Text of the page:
|Publication number||US7453297 B1|
|Application number||US 11/197,809|
|Publication date||Nov 18, 2008|
|Filing date||Aug 5, 2005|
|Priority date||Aug 5, 2005|
|Publication number||11197809, 197809, US 7453297 B1, US 7453297B1, US-B1-7453297, US7453297 B1, US7453297B1|
|Inventors||Alireza S. Kaviani|
|Original Assignee||Xilinx, Inc.|
|Export Citation||BiBTeX, EndNote, RefMan|
|Patent Citations (27), Non-Patent Citations (3), Referenced by (22), Classifications (8), Legal Events (3)|
|External Links: USPTO, USPTO Assignment, Espacenet|
The present invention relates generally to clock signals, and in particular, to a method of and circuit for deskewing and/or phase shifting a clock signal in an integrated circuit.
Clock signals are used for a variety of purposes in digital circuits, both on board level systems and integrated circuit (IC) devices. An integrated circuit such as a programmable logic device (PLD) typically receives one or more external reference clock signals to generate one or more internal clock signals to operate internal digital circuits. In synchronous systems, global clock signals are used to synchronize various circuits across the board or IC device. For example, internal circuits could be clocked by a first clock signal at a first clock frequency, while input/output (I/O) circuits could be clocked by a second clock signal at a second clock frequency. As the complexity of digital systems increases, clocking schemes continue to become more complicated, and there is a greater need for additional clock signals and more flexibility in generating various clock signals.
While multiple clock generating circuits could be used to generate the multiple clock signals, clock generating circuits typically consume a large amount of chip space. Therefore, most systems receive an external clock signal or use one clock generating circuit to generate a first clock signal called a reference clock signal, and derive other clock signals from the reference clock signal using specialized circuits. However, these internal clock signals must be carefully controlled to ensure proper timing in the integrated circuit. It is important for proper operation of the integrated circuit device that a generated clock signal be maintained accurately at the specified phase and frequency. This is often done by assuring that the generated clock signal is phase aligned and frequency aligned with the reference clock signal. Clock management circuits are used in integrated circuits to perform such functions as deskewing and phase shifting.
Delay-locked loops (DLLS) such as, for example, DLLs in the Virtex or Spartan Field Programmable Gate Array (FPGA) product series from Xilinx Inc. of San Jose, Calif., are one type of clock management system used to manage the propagation delay of the clock signals by using a delay line, and therefore are used for deskewing and phase shifting. As shown in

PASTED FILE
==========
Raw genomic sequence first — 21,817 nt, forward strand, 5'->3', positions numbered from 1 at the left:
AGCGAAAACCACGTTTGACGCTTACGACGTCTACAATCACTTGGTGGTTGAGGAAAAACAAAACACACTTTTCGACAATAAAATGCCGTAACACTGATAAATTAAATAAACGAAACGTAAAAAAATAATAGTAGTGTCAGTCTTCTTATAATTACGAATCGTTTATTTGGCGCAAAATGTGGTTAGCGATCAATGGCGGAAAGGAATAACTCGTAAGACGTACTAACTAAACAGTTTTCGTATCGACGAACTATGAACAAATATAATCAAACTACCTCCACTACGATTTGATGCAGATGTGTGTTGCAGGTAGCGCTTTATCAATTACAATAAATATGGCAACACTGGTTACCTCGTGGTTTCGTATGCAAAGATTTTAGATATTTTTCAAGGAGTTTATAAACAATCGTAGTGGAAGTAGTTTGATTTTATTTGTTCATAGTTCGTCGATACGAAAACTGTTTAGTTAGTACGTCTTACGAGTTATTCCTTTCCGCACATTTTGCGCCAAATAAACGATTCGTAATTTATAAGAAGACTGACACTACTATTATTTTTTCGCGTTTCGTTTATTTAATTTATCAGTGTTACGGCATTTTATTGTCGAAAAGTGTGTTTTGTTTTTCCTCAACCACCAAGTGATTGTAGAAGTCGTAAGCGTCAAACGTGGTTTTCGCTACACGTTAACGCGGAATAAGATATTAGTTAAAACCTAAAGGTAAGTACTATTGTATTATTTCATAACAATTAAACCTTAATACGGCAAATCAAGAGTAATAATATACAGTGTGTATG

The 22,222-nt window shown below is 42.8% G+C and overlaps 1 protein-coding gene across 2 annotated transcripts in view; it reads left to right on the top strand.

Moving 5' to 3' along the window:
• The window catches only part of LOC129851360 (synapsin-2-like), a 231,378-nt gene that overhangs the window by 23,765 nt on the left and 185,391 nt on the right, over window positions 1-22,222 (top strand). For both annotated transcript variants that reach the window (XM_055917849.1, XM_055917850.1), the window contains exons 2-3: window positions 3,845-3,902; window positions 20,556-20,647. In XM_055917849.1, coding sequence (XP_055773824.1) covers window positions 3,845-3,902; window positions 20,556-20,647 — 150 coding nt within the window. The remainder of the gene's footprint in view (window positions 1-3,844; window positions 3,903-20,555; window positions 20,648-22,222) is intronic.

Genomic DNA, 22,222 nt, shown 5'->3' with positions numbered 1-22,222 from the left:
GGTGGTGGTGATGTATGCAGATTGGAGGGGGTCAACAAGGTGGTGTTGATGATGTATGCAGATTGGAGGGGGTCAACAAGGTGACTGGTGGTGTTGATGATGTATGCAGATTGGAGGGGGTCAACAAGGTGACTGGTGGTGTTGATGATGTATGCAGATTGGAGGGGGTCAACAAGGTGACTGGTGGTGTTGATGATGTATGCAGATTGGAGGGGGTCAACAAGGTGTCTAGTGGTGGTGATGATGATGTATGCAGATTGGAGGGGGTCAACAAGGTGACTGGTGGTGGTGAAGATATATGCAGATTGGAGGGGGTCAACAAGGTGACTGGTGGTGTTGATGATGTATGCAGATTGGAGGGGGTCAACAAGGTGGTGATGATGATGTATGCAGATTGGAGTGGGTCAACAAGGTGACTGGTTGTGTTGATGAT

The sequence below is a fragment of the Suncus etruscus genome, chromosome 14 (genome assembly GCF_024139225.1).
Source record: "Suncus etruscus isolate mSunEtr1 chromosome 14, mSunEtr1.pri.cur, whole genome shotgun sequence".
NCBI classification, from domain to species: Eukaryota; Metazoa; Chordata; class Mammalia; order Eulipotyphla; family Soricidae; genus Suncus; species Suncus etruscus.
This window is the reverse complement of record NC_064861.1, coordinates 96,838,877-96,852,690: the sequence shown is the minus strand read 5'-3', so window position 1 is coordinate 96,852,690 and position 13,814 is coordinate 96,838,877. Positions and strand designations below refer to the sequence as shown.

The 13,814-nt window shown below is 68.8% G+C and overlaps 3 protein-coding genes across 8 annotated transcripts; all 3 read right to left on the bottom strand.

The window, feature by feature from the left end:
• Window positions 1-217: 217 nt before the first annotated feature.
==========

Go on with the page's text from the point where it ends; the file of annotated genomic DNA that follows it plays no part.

Delay-locked loop circuits often have a number of delay lines. A control block of a delay-locked loop circuit finds the correct amount of shifting required by all the delay lines of a portion of the circuit, commonly called the custom block, which includes the delay lines that control the phase of the clocks. Finding the delay select vectors is also known as the locking process. However, controlling delay lines in conventional devices often requires adjusting clocks in different clock domains for the locking process. Further, the control circuit of a conventional delay-locked loop must often run at a higher frequency than would otherwise be required because the delay lines are operating at the same frequency as the control block.
Conventional circuits also often require a user to set a frequency mode, such as a high frequency or low frequency mode, to lock to the reference frequency. Delay-locked loops often have low and high frequency operating modes. These operating modes, which define both input and output frequency restrictions, must be selected by a user. In order for the delay-locked loop to generate an output signal, the delay-locked loop must lock on the reference signal. However, if the reference signal is not within the range of input signals selected by the user, the delay-locked loop will not lock on reference signal and will not generate the desired output clock signal.
Finally, when aligning the phase of a generated clock to the phase of a reference clock, it is important that any changes to a delay select value of a digital delay line for adjusting the phase of a clock signal does not shift the phase of the generated signal beyond a maximum desirable shift. Because there is typically a recovery time for the delay-locked loop when a clock signal is compensated for delay, it is necessary to insure that the total phase shift introduced by a delay line used for phase alignment does not exceed a certain amount. Phase shifting in a delay lock loop that may exceed a maximum amount of shifting could result in loss of lock for the delay-locked loop.
Accordingly, there is a need for a method of and circuit for effectively deskewing clock signals in an integrated circuit.
The methods and circuits of the various embodiments of the present invention relate to deskewing and/or phase shifting a generated clock signal. According to one embodiment, a method of deskewing a clock signal in a circuit having a delay line comprises steps of measuring an intrinsic delay in a delay line; aligning the frequency of a generated clock signal with the frequency of a reference clock signal; and aligning the phase of the generated clock signal and the reference clock signal using the measured intrinsic delay.
According to another embodiment, a circuit for deskewing a clock signal in a circuit having a digital delay line comprises a phase synchronization circuit having a first delay line coupled to receive a reference clock signal and a phase delay value. A frequency synchronization circuit is coupled to the phase synchronization circuit and comprises a second delay line and a third delay line coupled in series and receiving a frequency delay value. Finally, a control circuit is coupled to select one of the outputs of said first delay line, said second delay line or said third delay line to generate an output clock signal.